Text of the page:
Promise Technology today announced the availability of what it claims to be the world's fastest ultra-portable storage device with Thunderbolt connectivity: the Pegasus J2. At the time of this writing, the J2 appears to only be available at the Apple Store -- $799 and $1499 for the 256GB and 512GB models, respectively. Techreport claims Newegg should have it for around $600.
The Pegasus J2 is indeed very fast, topping the 750MB/sec mark in sequential read benchmarks. Also, the form factor is indeed portable, measuring in at 2.91 x 4.33 x 0.81 inches and weighing just over 4 oz. However, the stiff price tag will undoubtedly keep most consumers at a safe distance, not unlike garlic and 1960s vampires. It's worth mentioning the device is only officially compatible with Mac OS X, so potential PC buyers will want to look elsewhere anyhow.
What makes the Pegasus J2 so fast? The device is comprised of two high-performance mSATA SSDs sandwiched together in RAID-0, giving it a fair amount of internal oomph. Thunderbolt, of course, handles this horsepower comfortably with its 10Gbps of theoretical bandwidth.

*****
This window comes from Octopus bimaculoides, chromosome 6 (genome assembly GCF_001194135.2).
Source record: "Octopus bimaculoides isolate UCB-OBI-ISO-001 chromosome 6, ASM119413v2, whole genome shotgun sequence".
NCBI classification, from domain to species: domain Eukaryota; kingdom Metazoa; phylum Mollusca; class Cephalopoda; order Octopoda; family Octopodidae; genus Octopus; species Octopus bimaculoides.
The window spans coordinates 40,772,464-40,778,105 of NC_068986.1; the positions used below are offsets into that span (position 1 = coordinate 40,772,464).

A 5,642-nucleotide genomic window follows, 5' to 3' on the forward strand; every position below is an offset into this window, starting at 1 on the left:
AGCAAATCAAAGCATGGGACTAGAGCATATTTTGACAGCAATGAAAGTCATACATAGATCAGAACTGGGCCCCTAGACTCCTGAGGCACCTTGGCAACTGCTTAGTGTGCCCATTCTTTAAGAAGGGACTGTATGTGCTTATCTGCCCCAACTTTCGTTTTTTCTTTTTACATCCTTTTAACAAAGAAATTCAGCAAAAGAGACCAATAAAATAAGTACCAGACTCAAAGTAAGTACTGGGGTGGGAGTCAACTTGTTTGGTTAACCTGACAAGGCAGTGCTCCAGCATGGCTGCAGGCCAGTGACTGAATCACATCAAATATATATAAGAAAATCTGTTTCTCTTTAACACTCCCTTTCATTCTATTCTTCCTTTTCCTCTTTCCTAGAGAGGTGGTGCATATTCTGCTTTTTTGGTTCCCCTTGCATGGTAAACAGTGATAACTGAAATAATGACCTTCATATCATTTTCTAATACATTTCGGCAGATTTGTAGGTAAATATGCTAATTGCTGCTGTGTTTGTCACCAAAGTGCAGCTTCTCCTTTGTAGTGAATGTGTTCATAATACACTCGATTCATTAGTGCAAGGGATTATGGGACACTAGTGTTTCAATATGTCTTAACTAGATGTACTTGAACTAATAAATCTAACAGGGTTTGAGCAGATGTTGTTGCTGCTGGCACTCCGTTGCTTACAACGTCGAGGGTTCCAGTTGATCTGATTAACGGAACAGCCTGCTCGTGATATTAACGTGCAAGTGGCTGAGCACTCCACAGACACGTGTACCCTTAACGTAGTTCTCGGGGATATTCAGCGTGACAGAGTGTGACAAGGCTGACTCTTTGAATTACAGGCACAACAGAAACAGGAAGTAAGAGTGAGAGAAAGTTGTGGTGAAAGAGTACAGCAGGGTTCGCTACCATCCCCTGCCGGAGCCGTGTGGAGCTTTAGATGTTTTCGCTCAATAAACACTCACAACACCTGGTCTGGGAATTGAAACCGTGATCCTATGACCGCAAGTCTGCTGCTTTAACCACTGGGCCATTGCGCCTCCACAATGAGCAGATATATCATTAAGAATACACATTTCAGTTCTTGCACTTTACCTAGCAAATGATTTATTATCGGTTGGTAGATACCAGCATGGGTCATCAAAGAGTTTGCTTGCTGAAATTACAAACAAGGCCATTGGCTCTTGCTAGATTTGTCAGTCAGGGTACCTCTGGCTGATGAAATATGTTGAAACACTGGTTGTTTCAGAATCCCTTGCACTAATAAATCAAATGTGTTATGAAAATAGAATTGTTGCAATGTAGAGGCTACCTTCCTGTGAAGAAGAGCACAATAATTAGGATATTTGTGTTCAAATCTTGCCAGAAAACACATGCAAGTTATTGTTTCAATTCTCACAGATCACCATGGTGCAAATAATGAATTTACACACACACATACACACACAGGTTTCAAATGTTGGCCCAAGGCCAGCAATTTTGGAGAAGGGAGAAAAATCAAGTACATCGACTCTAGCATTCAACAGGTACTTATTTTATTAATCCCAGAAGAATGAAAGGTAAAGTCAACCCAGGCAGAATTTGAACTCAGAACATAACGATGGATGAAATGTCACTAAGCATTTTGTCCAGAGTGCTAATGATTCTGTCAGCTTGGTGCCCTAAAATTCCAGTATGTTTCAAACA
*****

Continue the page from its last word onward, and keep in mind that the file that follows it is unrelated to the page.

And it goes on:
One area where the Pegasus J2 falls short though are random writes. Anandtech reviewed a J2 unit last month and discovered just how bad it is, with random write benchmarks hitting 200-400KB/sec. The reviewer blamed the unit's entry-level Phison PS3108 controller, but it's worth mentioning SSDs in general are notoriously poor performers when it comes to this particular discipline.
What makes the Pegasus J2 so expensive? Well, I'm not really sure -- SSD prices have been plummeting as certain top-shelf 128GB models have bottomed out at just $70 (on sale, of course). And sure, Thunderbolt is part of it, certainly. Even a simple Thunderbolt cable is still $50 and said cables are almost entirely under Apple's control until 2013. Of course, the Pegasus J2 does not include a Thunderbolt cable, so there's one more thing to consider.
Although the price is undeniably stiff, it is the fastest external drive of its kind though -- that'll surely be reason enough for some.
The Kingston HyperX SSD has a slim 2.5" design, measuring 10.1 x 6.9 x 9.3mm and weighing 94 grams. It consumes 2.0 watts of power when in use and just 0.455 watts in standby. The HyperX touts read and write speeds of 550MB/s and 520MB/s using SATA 6Gb/s.
The RealSSD C400 represents a mild performance gain over last year's C300 during light workloads, it's handily dispatched by competing drives from OCZ and Intel when it comes to heavy multitasking, but that's okay if the C400's price reflects its inferior performance and it does -- there's nothing wrong with delivering an entry-level product.
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